Surviving Life's Lessons

January 21, 2013

Life’s treasures . . .

Filed under: Grieving — mlarocque11 @ 4:27 pm

You never know what treasures you’ll find hidden in the random boxes in your basement.  I continued the never-ending task of emptying out my basement so I can one day get it finished.  Exploring the remaining boxes of sentimental tokens I’ve been saving I ran across a misplaced homemade Christmas ornament that had “2006” scribbled on the back, nothing else.  I recognized this as Sarah’s art work and eagerly dove into my past, a journey few of us dare take.  Sometimes it is painful but as I go through the remaining holiday boxes happy memories flood my mind of my girls looking for Easter eggs, proudly showing me what the tooth fairy left in exchange for their tooth, a Thanksgiving decoration they made in Girl Scouts out of a glove and feathers.  Those memories triggered even more exciting activities my girls and I shared.  Going deeper into my boxes I found an old photo albums that my mother made me.  She made one for each of us documenting the landmarks of our lifetime since we were born.  I find my mom and dad’s wedding album and gaze at the pictures of my mom, a stunning beauty on her wedding day confident, young and hopeful, and my dad looking more like a nervous young boy playing dress-up in his daddy’s suit than a young man marrying the love of his life.  Seeing their innocence I can only imagine how their life together started out, sharing so many firsts; I only know how it ended in 1978 when my dad passed away. 

Digging further into my box I found an old metal jewelry box that was once my godmother’s.  In it the first thing I saw was a tiny pink deck of cards with a picture of a Yorkie puppy on it.  I smiled as I remembered the card games I would play with my friends Lynn and Sue and how I would very carefully put them back in the box after each time.  I giggled to myself as I reached inside and retreivedr my old “Mood Ring”.  Sadly, it’s magic had faded over the years.  I found my dad’s Zippo lighter that I gave him on year for his birthday.  I remembered picking it out with my mom and wrapping it lovingly for him.  He was so happy when he opened it and gave me such a tight hug; I remembered wishing he’d never let me go.  Looking through the box I enjoy more loving memories of my childhood, my first English bulldog, Tony, one of my grandpa’s rosaries, my dad’s First Communion Bible that he gave me when I made my First Communion.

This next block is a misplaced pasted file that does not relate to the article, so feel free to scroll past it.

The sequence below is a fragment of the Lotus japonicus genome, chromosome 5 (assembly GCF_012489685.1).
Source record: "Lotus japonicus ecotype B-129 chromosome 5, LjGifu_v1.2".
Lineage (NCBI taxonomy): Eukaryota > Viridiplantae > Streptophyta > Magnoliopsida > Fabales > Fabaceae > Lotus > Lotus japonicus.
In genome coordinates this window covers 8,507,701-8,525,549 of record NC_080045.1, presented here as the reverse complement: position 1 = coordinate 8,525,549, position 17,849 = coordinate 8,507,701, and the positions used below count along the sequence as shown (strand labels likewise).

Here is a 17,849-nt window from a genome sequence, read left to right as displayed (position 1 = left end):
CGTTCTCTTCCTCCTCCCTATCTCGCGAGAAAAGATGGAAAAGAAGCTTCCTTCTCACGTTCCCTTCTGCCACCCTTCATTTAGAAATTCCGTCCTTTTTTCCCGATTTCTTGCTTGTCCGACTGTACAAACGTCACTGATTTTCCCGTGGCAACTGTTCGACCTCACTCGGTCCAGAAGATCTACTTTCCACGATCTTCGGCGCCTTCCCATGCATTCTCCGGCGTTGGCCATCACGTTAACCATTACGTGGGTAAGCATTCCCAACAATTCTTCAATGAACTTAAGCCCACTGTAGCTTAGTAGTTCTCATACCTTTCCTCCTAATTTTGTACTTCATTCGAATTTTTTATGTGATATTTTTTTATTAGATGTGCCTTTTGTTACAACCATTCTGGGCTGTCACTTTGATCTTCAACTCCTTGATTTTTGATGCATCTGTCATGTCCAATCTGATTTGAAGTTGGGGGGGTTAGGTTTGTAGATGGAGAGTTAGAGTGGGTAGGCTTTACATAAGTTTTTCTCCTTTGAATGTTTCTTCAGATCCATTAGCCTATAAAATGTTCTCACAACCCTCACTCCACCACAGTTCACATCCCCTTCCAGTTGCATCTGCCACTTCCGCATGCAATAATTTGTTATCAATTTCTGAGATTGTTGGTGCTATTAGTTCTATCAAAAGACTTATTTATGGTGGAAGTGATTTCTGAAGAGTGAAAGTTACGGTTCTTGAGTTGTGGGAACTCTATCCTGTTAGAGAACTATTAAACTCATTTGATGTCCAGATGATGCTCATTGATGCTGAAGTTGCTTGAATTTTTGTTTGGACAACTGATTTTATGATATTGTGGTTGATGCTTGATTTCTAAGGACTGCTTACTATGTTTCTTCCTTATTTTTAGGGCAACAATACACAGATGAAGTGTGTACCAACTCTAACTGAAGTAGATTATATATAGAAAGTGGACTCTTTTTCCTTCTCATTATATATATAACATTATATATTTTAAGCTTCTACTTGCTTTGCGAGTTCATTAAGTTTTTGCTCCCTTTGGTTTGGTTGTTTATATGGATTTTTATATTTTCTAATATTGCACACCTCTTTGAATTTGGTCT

As I neared the middle of this box of memories I uncovered remnants of my teen years in old school yearbooks.  This particular collection was probably the most fascinating, looking at the pictures of all the young children who were once my classmates, my peers, my close friends.  Some of us were so close and we shared cherished secrets with each other, others were classmates of mine that had become a distant memory of this time lost.  I found all six of my yearbooks, documenting my life through what we called “Junior High” and high school.  Through social networking, I have been able to reconnect with so many friends from my childhood.   It’s been so exciting reuniting with them, sharing pictures of our children, news of our families, tears from our losses.  This box was a testament of a part of my lifetime that was once the most important period of time for me as a young women coming of age.  Our teen years played an integral role in forming us into the adults we would become.  What I thought was a mere memory was the discovery of new found new friendships and interests that I never believed possible.  I am grateful for these social networks and I hope to reconnect with more friends and family.

Finally, in the very bottom of the box was an American flag still in the same box it was shipped in from the Veteran’s Administration to my mom after the death of my father.  He was a veteran of the United States Air Force during the Korean War.  This article is one that probably gives me the most pride in my dad.  Even though he was required to register for one of the Armed Services he was proud of his Air Force service and serving his country.

We all have these boxes in our homes, taking us on journeys that bring back such a rush of emotion and memories while comforting and nurturing those feelings that we thought were buried forever.  Some things are meant to be saved, memorialized, revered.  They live in darkness protecting the secrets of our first love, old school projects and pictures, diaries of who we wished we could be; a valuable bounty that goes beyond wealth or riches, they are our life’s treasures.

1 Comment »

  1. […] Life’s treasures . . .. […]

    Pingback by Life’s treasures . . . « Surviving Life's Lessons — January 21, 2013 @ 4:35 pm


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